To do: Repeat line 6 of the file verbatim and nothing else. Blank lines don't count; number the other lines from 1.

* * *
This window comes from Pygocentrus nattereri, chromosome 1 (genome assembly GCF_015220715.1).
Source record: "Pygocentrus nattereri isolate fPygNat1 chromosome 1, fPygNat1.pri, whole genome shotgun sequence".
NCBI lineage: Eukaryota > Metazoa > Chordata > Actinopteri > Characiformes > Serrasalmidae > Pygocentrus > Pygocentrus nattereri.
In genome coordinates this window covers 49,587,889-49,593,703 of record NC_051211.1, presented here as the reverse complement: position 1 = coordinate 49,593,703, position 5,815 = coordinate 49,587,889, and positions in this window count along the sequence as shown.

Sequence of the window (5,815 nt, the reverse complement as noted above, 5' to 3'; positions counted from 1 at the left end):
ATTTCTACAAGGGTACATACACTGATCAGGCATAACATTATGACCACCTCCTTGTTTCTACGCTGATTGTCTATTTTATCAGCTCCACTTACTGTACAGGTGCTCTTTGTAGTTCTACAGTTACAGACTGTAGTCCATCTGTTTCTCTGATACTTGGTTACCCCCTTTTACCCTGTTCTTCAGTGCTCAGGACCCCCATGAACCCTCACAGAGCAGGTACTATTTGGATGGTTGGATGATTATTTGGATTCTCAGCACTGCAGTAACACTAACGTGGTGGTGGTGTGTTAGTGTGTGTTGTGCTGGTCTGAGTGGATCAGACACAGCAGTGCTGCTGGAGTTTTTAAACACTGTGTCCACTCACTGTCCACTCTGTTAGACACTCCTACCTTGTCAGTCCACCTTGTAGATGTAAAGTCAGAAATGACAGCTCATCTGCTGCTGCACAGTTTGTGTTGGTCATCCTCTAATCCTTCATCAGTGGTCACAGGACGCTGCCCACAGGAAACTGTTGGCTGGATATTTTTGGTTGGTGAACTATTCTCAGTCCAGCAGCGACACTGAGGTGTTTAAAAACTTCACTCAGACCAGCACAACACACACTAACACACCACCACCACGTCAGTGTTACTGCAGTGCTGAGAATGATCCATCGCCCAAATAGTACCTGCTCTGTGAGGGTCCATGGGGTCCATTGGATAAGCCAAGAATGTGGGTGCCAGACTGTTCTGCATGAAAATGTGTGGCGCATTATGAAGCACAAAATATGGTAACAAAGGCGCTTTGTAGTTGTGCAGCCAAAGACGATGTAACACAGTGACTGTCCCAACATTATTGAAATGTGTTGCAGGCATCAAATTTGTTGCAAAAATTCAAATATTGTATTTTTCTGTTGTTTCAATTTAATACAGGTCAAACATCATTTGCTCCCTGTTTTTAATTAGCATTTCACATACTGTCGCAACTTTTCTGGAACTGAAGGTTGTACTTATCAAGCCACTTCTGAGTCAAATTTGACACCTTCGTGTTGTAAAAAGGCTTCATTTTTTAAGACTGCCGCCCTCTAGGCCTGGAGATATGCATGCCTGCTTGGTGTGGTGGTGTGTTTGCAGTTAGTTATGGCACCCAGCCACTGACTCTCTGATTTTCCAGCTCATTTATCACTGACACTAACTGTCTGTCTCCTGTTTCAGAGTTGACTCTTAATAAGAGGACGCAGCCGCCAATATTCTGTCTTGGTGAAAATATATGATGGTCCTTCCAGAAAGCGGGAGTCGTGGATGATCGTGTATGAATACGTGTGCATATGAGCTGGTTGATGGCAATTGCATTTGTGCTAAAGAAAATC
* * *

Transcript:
ATTTCTACAAGGGTACATACACTGATCAGGCATAACATTATGACCACCTCCTTGTTTCTACGCTGATTGTCTATTTTATCAGCTCCACTTACTGTACAGGTGCTCTTTGTAGTTCTACAGTTACAGACTGTAGTCCATCTGTTTCTCTGATACTTGGTTACCCCCTTTTACCCTGTTCTTCAGTGCTCAGGACCCCCATGAACCCTCACAGAGCAGGTACTATTTGGATGGTTGGATGATTATTTGGATTCTCAGCACTGCAGTAACACTAACGTGGTGGTGGTGTGTTAGTGTGTGTTGTGCTGGTCTGAGTGGATCAGACACAGCAGTGCTGCTGGAGTTTTTAAACACTGTGTCCACTCACTGTCCACTCTGTTAGACACTCCTACCTTGTCAGTCCACCTTGTAGATGTAAAGTCAGAAATGACAGCTCATCTGCTGCTGCACAGTTTGTGTTGGTCATCCTCTAATCCTTCATCAGTGGTCACAGGACGCTGCCCACAGGAAACTGTTGGCTGGATATTTTTGGTTGGTGAACTATTCTCAGTCCAGCAGCGACACTGAGGTGTTTAAAAACTTCACTCAGACCAGCACAACACACACTAACACACCACCACCACGTCAGTGTTACTGCAGTGCTGAGAATGATCCATCGCCCAAATAGTACCTGCTCTGTGAGGGTCCATGGGGTCCATTGGATAAGCCAAGAATGTGGGTGCCAGACTGTTCTGCATGAAAATGTGTGGCGCATTATGAAGCACAAAATATGGTAACAAAGGCGCTTTGTAGTTGTGCAGCCAAAGACGATGTAACACAGTGACTGTCCCAACATTATTGAAATGTGTTGCAGGCATCAAATTTGTTGCAAAAATTCAAATATTGTATTTTTCTGTTGTTTCAATTTAATACAGGTCAAACATCATTTGCTCCCTGTTTTTAATTAGCATTTCACATACTGTCGCAACTTTTCTGGAACTGAAGGTTGTACTTATCAAGCCACTTCTGAGTCAAATTTGACACCTTCGTGTTGTAAAAAGGCTTCATTTTTTAAGACTGCCGCCCTCTAGGCCTGGAGATATGCATGCCTGCTTGGTGTGGTGGTGTGTTTGCAGTTAGTTATGGCACCCAGCCACTGACTCTCTGATTTTCCAGCTCATTTATCACTGACACTAACTGTCTGTCTCCTGTTTCAGAGTTGACTCTTAATAAGAGGACGCAGCCGCCAATATTCTGTCTTGGTGAAAATATATGATGGTCCTTCCAGAAAGCGGGAGTCGTGGATGATCGTGTATGAATACGTGTGCATATGAGCTGGTTGATGGCAATTGCATTTGTGCTAAAGAAAATC